Archive for Saturday, August 19, 2000

No progress on Mideast talks

U.S. mediator brings new proposals on key issues

August 19, 2000


— Israeli and Palestinian leaders accused each other of intransigence Friday, as a U.S. envoy was expected to raise new proposals on the two most intractable issues of the peace talks -- Jerusalem and Palestinian refugees.

Prime Minister Ehud Barak said after a meeting with the envoy, Dennis Ross, that there is no point in holding another Mideast summit hosted by President Clinton as long as Palestinian leader Yasser Arafat showed no signs of flexibility.

Arafat, who was touring Japan, one of the last stops on this world tour, blamed Barak for the breakdown of last month's Camp David summit and warned that there would be an "explosion" in the Middle East if negotiations failed altogether.

Ross arrived in the Middle East on Thursday to gauge prospects for a second summit during which an Israeli-Palestinian peace treaty could be concluded.

Barak's office said Clinton would meet with the Israeli and Palestinian leaders separately when they attend the U.N. Millennium Summit in New York in early September.

At Camp David, negotiators reached some understandings on the borders of a Palestinian state and Jewish settlements, but gaps remained and nothing was put on paper.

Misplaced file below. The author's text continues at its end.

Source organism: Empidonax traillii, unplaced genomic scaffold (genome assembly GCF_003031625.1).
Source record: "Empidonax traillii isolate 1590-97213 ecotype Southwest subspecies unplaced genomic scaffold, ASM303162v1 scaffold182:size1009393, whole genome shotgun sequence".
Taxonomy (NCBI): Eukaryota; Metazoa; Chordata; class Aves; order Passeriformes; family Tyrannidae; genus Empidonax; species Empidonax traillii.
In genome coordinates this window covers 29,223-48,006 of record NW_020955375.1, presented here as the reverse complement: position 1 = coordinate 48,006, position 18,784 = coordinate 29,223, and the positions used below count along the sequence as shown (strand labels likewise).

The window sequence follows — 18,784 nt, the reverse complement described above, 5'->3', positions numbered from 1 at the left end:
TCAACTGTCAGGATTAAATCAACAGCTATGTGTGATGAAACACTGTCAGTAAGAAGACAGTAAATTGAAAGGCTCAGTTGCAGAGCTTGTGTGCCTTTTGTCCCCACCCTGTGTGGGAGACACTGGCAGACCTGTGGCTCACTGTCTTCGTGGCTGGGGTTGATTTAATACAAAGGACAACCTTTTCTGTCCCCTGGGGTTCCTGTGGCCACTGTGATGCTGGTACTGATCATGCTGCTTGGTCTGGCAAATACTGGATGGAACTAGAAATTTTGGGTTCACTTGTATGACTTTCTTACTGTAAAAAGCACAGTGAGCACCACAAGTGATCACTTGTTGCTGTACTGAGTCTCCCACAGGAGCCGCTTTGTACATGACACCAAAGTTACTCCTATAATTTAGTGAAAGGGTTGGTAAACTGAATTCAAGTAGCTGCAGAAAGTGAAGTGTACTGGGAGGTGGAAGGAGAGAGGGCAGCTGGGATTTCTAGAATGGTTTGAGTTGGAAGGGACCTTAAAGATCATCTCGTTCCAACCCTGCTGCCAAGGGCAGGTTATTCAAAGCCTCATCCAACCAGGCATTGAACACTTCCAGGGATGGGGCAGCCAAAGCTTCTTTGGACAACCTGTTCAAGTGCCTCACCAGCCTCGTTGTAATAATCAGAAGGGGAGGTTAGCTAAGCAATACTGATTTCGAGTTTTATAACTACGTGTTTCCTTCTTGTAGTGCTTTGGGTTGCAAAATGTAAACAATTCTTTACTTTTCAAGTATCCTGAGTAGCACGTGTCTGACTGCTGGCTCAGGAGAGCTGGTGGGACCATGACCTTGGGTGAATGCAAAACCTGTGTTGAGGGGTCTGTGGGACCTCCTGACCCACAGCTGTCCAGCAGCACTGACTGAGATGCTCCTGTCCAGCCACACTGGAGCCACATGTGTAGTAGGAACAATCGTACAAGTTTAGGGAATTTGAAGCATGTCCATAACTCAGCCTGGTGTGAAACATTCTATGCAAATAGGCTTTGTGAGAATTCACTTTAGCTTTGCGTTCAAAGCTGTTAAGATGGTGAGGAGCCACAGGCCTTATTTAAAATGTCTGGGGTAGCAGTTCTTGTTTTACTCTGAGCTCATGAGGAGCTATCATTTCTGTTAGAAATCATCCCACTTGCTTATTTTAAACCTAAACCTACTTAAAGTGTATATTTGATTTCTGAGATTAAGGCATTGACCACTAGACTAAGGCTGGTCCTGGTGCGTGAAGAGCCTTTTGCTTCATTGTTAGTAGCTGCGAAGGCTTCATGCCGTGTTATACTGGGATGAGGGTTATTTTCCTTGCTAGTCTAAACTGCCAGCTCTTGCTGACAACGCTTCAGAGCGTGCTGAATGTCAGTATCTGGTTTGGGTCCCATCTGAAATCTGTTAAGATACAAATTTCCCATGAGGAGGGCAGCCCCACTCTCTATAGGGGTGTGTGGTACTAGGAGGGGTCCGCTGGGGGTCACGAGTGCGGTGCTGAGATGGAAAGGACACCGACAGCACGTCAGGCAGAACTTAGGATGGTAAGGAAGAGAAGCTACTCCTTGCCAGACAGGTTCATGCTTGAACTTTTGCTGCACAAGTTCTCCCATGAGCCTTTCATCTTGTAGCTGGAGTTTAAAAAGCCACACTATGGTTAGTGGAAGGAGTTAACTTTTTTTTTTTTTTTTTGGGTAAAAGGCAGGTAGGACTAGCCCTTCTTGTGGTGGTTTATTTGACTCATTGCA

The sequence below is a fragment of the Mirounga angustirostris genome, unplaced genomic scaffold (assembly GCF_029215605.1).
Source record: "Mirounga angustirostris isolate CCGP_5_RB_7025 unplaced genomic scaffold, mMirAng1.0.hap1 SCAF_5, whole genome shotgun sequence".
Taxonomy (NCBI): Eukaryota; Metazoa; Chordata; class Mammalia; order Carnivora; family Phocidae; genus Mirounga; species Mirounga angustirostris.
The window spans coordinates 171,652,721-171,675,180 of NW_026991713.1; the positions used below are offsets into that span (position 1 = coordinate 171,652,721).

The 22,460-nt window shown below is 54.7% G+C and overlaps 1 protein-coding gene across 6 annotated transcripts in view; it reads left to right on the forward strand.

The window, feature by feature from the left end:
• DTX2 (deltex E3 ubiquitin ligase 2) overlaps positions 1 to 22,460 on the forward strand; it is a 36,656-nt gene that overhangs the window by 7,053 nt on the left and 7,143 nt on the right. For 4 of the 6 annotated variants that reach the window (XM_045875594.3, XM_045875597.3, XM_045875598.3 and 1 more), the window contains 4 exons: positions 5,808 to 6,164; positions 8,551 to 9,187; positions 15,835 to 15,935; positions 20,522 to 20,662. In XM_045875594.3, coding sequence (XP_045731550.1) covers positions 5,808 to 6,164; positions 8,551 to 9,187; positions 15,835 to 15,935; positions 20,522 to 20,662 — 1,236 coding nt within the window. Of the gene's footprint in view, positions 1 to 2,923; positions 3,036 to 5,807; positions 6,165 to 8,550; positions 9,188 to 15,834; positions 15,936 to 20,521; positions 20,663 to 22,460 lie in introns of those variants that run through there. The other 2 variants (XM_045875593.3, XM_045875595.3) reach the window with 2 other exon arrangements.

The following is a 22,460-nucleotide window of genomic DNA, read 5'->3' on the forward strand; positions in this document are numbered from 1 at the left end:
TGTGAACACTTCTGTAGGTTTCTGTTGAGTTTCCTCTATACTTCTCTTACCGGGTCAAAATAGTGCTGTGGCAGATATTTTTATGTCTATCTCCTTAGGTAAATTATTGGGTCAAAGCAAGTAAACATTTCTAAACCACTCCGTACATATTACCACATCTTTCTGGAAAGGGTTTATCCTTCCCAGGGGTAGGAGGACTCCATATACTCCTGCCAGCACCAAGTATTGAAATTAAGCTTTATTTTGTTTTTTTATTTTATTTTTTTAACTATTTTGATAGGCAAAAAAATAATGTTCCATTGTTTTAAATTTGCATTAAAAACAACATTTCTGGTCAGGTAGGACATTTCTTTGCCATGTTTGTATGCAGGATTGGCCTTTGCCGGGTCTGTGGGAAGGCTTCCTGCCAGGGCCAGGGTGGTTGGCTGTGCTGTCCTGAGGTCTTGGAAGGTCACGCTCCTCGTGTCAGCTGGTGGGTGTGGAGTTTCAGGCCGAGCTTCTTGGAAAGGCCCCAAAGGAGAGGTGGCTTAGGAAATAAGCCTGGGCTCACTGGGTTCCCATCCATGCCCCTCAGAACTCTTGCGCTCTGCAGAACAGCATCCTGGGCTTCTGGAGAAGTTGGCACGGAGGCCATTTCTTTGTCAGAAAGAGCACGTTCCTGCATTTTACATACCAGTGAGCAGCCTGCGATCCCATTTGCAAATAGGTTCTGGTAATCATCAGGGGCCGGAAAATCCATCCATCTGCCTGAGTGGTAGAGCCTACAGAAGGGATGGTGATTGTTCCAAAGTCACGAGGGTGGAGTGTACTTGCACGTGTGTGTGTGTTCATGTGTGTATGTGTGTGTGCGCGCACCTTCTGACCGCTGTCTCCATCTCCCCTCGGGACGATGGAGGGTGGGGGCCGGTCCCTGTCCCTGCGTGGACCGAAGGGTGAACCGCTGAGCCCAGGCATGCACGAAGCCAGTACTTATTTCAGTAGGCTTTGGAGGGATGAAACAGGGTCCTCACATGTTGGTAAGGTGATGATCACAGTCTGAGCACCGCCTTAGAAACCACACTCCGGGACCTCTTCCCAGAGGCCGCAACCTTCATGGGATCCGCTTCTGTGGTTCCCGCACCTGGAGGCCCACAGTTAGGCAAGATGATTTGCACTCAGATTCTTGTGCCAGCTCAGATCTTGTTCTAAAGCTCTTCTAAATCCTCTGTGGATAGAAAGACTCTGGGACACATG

A Palestinian official, who spoke on condition of anonymity, said Friday that during his current trip, Ross was expected to deliver new proposals on the most difficult issues -- the future of Jerusalem and the fate of Palestinian refugees.

At Camp David, Barak for the first time offered the Palestinians control over parts of traditionally Arab east Jerusalem, but Arafat insisted on full sovereignty over the eastern sector, which is home to major Muslim, Jewish and Christian shrines.

In a gesture to the Palestinians, Barak delivered his clearest statement on independence yet, saying Thursday that he offered them a state if they formally ended their conflict with Israel.

At the same time, Barak warned the Palestinians not to declare a state unilaterally. Arafat has said often that he has the right to make such a declaration after Sept. 13, a target date the two sides set for completing a peace treaty.

Ross on Friday paid a courtesy call to Israel's new president, Moshe Katsav, before holding two hours of talks with Palestinian negotiators Saeb Erekat and Mohammed Dahlan.

Later in the day, Ross met with Barak. "During the meeting, Ross emphasized the time factor and said there was only a very narrow window of opportunity," Barak's office said in a statement.

Barak told Ross that he did not believe a second summit would make sense as long as Arafat did not show flexibility.

A Palestinian official, who spoke on condition of anonymity, said that on Saturday, Ross was to fly to Egypt, which in recent days has taken on a more active role as a negotiator.

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